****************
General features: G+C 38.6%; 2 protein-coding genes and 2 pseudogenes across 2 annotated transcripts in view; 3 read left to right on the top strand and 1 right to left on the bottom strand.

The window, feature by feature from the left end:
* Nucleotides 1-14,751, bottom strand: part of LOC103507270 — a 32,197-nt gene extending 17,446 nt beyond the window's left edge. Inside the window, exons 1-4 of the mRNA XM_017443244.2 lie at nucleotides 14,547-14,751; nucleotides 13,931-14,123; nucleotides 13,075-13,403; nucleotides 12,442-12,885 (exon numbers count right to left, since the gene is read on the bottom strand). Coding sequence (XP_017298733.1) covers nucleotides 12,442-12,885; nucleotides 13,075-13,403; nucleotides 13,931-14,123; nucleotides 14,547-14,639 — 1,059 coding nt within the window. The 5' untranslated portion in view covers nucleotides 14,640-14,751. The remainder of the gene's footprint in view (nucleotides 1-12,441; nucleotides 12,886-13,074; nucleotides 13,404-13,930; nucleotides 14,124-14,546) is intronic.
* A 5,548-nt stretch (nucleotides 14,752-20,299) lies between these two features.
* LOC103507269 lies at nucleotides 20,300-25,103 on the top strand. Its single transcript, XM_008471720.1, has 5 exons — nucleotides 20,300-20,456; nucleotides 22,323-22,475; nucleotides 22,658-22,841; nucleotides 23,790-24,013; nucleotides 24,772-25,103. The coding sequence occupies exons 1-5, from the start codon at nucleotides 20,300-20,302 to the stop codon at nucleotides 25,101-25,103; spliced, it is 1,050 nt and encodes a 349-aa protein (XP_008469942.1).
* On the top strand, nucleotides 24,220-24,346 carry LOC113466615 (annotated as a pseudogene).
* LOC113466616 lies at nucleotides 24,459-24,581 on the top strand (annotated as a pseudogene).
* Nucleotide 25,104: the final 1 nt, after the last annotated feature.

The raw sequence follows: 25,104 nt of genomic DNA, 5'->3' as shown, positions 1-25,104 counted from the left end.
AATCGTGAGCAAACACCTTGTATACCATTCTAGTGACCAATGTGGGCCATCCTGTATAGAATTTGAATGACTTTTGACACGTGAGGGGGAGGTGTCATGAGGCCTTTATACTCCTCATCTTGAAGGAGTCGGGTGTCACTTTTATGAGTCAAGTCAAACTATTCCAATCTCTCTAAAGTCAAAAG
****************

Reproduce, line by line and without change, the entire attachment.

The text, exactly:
General features: G+C 38.6%; 2 protein-coding genes and 2 pseudogenes across 2 annotated transcripts in view; 3 read left to right on the top strand and 1 right to left on the bottom strand.

The window, feature by feature from the left end:
* Nucleotides 1-14,751, bottom strand: part of LOC103507270 — a 32,197-nt gene extending 17,446 nt beyond the window's left edge. Inside the window, exons 1-4 of the mRNA XM_017443244.2 lie at nucleotides 14,547-14,751; nucleotides 13,931-14,123; nucleotides 13,075-13,403; nucleotides 12,442-12,885 (exon numbers count right to left, since the gene is read on the bottom strand). Coding sequence (XP_017298733.1) covers nucleotides 12,442-12,885; nucleotides 13,075-13,403; nucleotides 13,931-14,123; nucleotides 14,547-14,639 — 1,059 coding nt within the window. The 5' untranslated portion in view covers nucleotides 14,640-14,751. The remainder of the gene's footprint in view (nucleotides 1-12,441; nucleotides 12,886-13,074; nucleotides 13,404-13,930; nucleotides 14,124-14,546) is intronic.
* A 5,548-nt stretch (nucleotides 14,752-20,299) lies between these two features.
* LOC103507269 lies at nucleotides 20,300-25,103 on the top strand. Its single transcript, XM_008471720.1, has 5 exons — nucleotides 20,300-20,456; nucleotides 22,323-22,475; nucleotides 22,658-22,841; nucleotides 23,790-24,013; nucleotides 24,772-25,103. The coding sequence occupies exons 1-5, from the start codon at nucleotides 20,300-20,302 to the stop codon at nucleotides 25,101-25,103; spliced, it is 1,050 nt and encodes a 349-aa protein (XP_008469942.1).
* On the top strand, nucleotides 24,220-24,346 carry LOC113466615 (annotated as a pseudogene).
* LOC113466616 lies at nucleotides 24,459-24,581 on the top strand (annotated as a pseudogene).
* Nucleotide 25,104: the final 1 nt, after the last annotated feature.

The raw sequence follows: 25,104 nt of genomic DNA, 5'->3' as shown, positions 1-25,104 counted from the left end.
AATCGTGAGCAAACACCTTGTATACCATTCTAGTGACCAATGTGGGCCATCCTGTATAGAATTTGAATGACTTTTGACACGTGAGGGGGAGGTGTCATGAGGCCTTTATACTCCTCATCTTGAAGGAGTCGGGTGTCACTTTTATGAGTCAAGTCAAACTATTCCAATCTCTCTAAAGTCAAAAG